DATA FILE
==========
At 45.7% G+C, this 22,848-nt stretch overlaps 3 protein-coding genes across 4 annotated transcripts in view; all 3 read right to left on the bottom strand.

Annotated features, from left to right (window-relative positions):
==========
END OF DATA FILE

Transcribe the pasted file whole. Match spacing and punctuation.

At 45.7% G+C, this 22,848-nt stretch overlaps 3 protein-coding genes across 4 annotated transcripts in view; all 3 read right to left on the bottom strand.

Annotated features, from left to right (window-relative positions):